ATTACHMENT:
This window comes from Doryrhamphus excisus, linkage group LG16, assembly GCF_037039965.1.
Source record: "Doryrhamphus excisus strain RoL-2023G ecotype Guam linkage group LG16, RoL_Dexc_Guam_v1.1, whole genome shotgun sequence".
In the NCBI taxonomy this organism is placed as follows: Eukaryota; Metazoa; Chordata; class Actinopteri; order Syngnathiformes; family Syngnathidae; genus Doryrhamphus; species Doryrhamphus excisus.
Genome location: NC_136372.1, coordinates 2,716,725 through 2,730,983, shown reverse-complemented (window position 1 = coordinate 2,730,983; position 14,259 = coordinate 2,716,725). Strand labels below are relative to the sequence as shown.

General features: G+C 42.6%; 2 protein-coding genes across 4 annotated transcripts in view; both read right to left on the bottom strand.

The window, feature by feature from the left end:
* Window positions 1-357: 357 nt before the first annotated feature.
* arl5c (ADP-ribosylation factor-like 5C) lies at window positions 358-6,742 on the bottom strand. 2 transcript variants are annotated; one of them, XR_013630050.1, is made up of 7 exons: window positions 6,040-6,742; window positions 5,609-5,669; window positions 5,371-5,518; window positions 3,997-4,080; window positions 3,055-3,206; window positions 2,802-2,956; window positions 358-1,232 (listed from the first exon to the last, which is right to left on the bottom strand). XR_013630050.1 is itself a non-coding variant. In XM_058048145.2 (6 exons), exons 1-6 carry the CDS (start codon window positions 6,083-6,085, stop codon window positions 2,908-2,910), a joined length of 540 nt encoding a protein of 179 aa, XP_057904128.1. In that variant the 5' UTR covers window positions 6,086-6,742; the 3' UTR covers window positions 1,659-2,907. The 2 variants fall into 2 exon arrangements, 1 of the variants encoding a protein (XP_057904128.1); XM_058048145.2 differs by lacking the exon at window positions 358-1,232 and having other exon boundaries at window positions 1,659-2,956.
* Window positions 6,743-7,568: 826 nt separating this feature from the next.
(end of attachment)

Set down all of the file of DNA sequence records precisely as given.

This window comes from Doryrhamphus excisus, linkage group LG16, assembly GCF_037039965.1.
Source record: "Doryrhamphus excisus strain RoL-2023G ecotype Guam linkage group LG16, RoL_Dexc_Guam_v1.1, whole genome shotgun sequence".
In the NCBI taxonomy this organism is placed as follows: Eukaryota; Metazoa; Chordata; class Actinopteri; order Syngnathiformes; family Syngnathidae; genus Doryrhamphus; species Doryrhamphus excisus.
Genome location: NC_136372.1, coordinates 2,716,725 through 2,730,983, shown reverse-complemented (window position 1 = coordinate 2,730,983; position 14,259 = coordinate 2,716,725). Strand labels below are relative to the sequence as shown.

General features: G+C 42.6%; 2 protein-coding genes across 4 annotated transcripts in view; both read right to left on the bottom strand.

The window, feature by feature from the left end:
* Window positions 1-357: 357 nt before the first annotated feature.
* arl5c (ADP-ribosylation factor-like 5C) lies at window positions 358-6,742 on the bottom strand. 2 transcript variants are annotated; one of them, XR_013630050.1, is made up of 7 exons: window positions 6,040-6,742; window positions 5,609-5,669; window positions 5,371-5,518; window positions 3,997-4,080; window positions 3,055-3,206; window positions 2,802-2,956; window positions 358-1,232 (listed from the first exon to the last, which is right to left on the bottom strand). XR_013630050.1 is itself a non-coding variant. In XM_058048145.2 (6 exons), exons 1-6 carry the CDS (start codon window positions 6,083-6,085, stop codon window positions 2,908-2,910), a joined length of 540 nt encoding a protein of 179 aa, XP_057904128.1. In that variant the 5' UTR covers window positions 6,086-6,742; the 3' UTR covers window positions 1,659-2,907. The 2 variants fall into 2 exon arrangements, 1 of the variants encoding a protein (XP_057904128.1); XM_058048145.2 differs by lacking the exon at window positions 358-1,232 and having other exon boundaries at window positions 1,659-2,956.
* Window positions 6,743-7,568: 826 nt separating this feature from the next.